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When Fruit Flies Don't Get Sex, They Drink More Alcohol

03/15/2012
Ashley Yeager

A new study that links alcohol consumption to sex in fruit flies suggests that scientists can get at the root of the reward system.

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Male fruit flies that don't get sex drink more alcohol. In addition, they have lower levels of a protein linked to their reward system in their brains, a new study shows. The discovery could help scientists understand how the reward system works in flies and possibly how it is related to addiction in humans.

In the study published March 15 in Science, the authors identify a brain circuit in the Drosophilia that is defined by a specific brain protein called neuropeptide F (NPF). The amount of this protein in the brain correlates to the male flies’ sexual satisfaction as well as their ethanol consumption.

This sequence of three videos shows a male fly courting and successfully mating with a female fly, another male fly being rejected by a female, and a male choosing to consume an alcohol-infused solution over a non-alcoholic one. Source: Science/AAAS





Staining of the flies' brains shows the difference in neuropeptide F expression. Arrowheads show major regions of NPF expression; asterisks show positions of NPF-expressing cell bodies, which are obscured by high levels of expression in mated males. Source: Ulrike Heberlein, UCSF.

"We never thought this experiment would work so well. It was asking a lot for a little fly to do," said study author Ulrike Heberlein, a neuroscientist at the University of California, San Francisco.

In a series of experiments, Heberlein and colleagues observed the flies’ preferences toward the natural reward of sex and the drug reward of alcohol. Past research had shown that flies have addictive-like behaviors when given ethanol and that they can develop a taste for alcohol-infused food, even if made unpalatable. The researchers, however, extended that study to show how social experiences—such as sexual rejection—shapes fruit flies' behavior, in this case the amount of alcohol consumed.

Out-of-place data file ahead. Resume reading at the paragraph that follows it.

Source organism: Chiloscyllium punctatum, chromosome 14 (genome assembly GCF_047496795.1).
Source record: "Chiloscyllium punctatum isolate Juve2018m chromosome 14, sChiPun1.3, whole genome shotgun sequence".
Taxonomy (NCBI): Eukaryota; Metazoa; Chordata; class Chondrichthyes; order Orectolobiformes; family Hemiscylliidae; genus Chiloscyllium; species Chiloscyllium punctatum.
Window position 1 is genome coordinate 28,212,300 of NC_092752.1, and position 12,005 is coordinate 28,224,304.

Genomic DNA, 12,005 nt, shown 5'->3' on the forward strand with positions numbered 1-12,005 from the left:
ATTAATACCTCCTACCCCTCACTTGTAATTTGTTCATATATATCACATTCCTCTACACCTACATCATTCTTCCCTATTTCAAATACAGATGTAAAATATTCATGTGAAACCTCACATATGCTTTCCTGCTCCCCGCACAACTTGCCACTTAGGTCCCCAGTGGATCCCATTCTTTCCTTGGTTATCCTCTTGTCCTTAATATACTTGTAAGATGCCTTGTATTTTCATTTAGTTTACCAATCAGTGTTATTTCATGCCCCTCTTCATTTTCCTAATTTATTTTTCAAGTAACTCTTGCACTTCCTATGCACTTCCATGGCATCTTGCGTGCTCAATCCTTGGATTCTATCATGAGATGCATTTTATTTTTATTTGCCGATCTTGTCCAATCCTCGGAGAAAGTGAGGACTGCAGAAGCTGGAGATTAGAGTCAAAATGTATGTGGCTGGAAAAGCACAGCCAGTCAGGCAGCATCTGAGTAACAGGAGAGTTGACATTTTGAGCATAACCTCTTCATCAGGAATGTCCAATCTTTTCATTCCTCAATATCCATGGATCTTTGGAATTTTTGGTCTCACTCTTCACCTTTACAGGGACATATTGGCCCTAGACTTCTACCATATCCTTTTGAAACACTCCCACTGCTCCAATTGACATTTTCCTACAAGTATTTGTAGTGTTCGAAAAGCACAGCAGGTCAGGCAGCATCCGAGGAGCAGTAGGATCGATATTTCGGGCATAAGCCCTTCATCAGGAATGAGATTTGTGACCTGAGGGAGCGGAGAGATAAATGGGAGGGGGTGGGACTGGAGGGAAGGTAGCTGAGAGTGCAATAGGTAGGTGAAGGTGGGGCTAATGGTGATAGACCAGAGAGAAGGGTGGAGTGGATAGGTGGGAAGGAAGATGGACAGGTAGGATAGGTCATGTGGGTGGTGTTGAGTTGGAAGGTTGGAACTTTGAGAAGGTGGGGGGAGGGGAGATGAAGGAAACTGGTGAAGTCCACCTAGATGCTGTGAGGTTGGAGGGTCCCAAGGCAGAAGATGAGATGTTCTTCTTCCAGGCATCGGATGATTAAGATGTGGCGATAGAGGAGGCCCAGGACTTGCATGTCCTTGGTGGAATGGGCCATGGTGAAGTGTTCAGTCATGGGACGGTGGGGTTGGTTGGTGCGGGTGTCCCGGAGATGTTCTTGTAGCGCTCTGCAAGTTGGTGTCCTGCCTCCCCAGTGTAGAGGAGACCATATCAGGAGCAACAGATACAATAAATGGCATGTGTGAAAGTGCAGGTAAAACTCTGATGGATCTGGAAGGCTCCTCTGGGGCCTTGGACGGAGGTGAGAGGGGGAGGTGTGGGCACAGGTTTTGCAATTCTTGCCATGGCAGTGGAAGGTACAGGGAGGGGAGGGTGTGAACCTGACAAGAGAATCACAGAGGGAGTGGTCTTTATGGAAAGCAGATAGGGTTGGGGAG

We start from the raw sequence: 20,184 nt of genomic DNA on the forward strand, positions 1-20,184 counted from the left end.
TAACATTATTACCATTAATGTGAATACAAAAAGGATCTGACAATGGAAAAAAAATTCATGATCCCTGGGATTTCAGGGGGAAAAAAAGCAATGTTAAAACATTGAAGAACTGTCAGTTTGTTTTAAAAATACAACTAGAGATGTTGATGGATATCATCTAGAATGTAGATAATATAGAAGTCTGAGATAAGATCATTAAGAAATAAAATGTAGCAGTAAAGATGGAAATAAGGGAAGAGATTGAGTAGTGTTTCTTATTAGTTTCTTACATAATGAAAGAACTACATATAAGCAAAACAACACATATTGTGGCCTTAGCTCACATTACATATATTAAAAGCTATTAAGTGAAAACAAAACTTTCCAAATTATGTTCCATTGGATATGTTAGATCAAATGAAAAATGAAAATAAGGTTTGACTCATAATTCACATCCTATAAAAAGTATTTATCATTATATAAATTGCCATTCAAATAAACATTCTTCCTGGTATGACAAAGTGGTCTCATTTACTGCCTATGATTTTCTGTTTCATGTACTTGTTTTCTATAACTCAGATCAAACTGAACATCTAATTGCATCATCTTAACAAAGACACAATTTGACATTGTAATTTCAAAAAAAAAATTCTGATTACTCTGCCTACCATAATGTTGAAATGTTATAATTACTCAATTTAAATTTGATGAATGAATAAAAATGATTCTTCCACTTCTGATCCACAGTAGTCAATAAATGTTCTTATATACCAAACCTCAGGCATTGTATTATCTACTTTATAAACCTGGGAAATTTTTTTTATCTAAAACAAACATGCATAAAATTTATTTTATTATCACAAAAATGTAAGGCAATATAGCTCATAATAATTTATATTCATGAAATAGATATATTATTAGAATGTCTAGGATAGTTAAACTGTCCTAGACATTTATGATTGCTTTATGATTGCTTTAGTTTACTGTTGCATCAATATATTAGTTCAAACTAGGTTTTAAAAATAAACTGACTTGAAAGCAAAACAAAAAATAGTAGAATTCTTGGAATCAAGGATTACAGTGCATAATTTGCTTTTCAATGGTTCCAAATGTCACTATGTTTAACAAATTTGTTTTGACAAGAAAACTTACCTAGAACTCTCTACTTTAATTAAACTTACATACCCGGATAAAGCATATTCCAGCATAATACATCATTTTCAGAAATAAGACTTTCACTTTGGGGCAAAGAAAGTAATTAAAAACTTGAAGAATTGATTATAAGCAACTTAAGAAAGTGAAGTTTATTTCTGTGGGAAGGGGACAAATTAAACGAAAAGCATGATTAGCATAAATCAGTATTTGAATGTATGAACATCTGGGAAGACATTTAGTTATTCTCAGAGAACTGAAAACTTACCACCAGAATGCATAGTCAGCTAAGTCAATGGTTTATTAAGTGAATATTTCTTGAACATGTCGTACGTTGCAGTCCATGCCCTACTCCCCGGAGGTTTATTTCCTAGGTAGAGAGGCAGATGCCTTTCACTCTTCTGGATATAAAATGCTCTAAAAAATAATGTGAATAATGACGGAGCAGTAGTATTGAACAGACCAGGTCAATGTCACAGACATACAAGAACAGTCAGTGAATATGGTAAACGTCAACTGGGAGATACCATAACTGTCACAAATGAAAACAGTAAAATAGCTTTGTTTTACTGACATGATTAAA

In the first test, the researchers measured how the flies respond to sexual rejection. One group of flies were allowed to mate as much as possible with virgin females for a six-hour session each day for four days. The other group faced sexual rejection by non-virgin females for an hour a day over four days. In response to this rejection, the males no longer wanted to mate, even when they shared a space with virgin females.

Furthermore, these males drank more alcohol than their sexually satisfied counterparts. In the experiment, both satisfied and rejected males were placed in a container with two capillaries—one containing a sugary drink and the other a cocktail of sugar and 15% ethanol. The sexually satisfied males drank equally from both tubes; the sexually deprived males drank more from the ethanol-infused one.

Next, to understand the brain chemicals involved in these behaviors, Heberlein and colleagues analyzed the flies' levels of NPF. Research has shown that a homolog protein, neuropeptide Y, is related to alcohol consumption and stress in mammals. Looking at the brains of the both groups of flies, the team found that sex increased the quantities of NPF in the fly brains; sex deprivation lowered the level.

In the next experiment, the scientists influenced the flies’ preference for alcohol by activating or suppressing the cells that produce NPF. Activation reduced the preference for alcohol; suppression increased it. Finally, the team activated a rejected fly's NPF brain cells and found that it reduced his drinking habit. This suggests that sexual experience, activity in the NPF system, and alcohol consumption are all linked in the fruit fly’s brain circuitry.

In the end, Heberlein says this study is "really about more than alcohol and sex." It's getting at the "nuts and bolts, the molecules and circuits, of what reward really means," and that could have implications for understanding the root cause of diseases that drive humans to alcohol, such as depression, post-traumatic stress disorder, and anxiety.

References

1. Shohat-Ophir, G., et. al. 2012. Sexual deprivation increases ethanol intake in Drosophila. Science 335:1351–1355.

Keywords:  drosophilia proteomics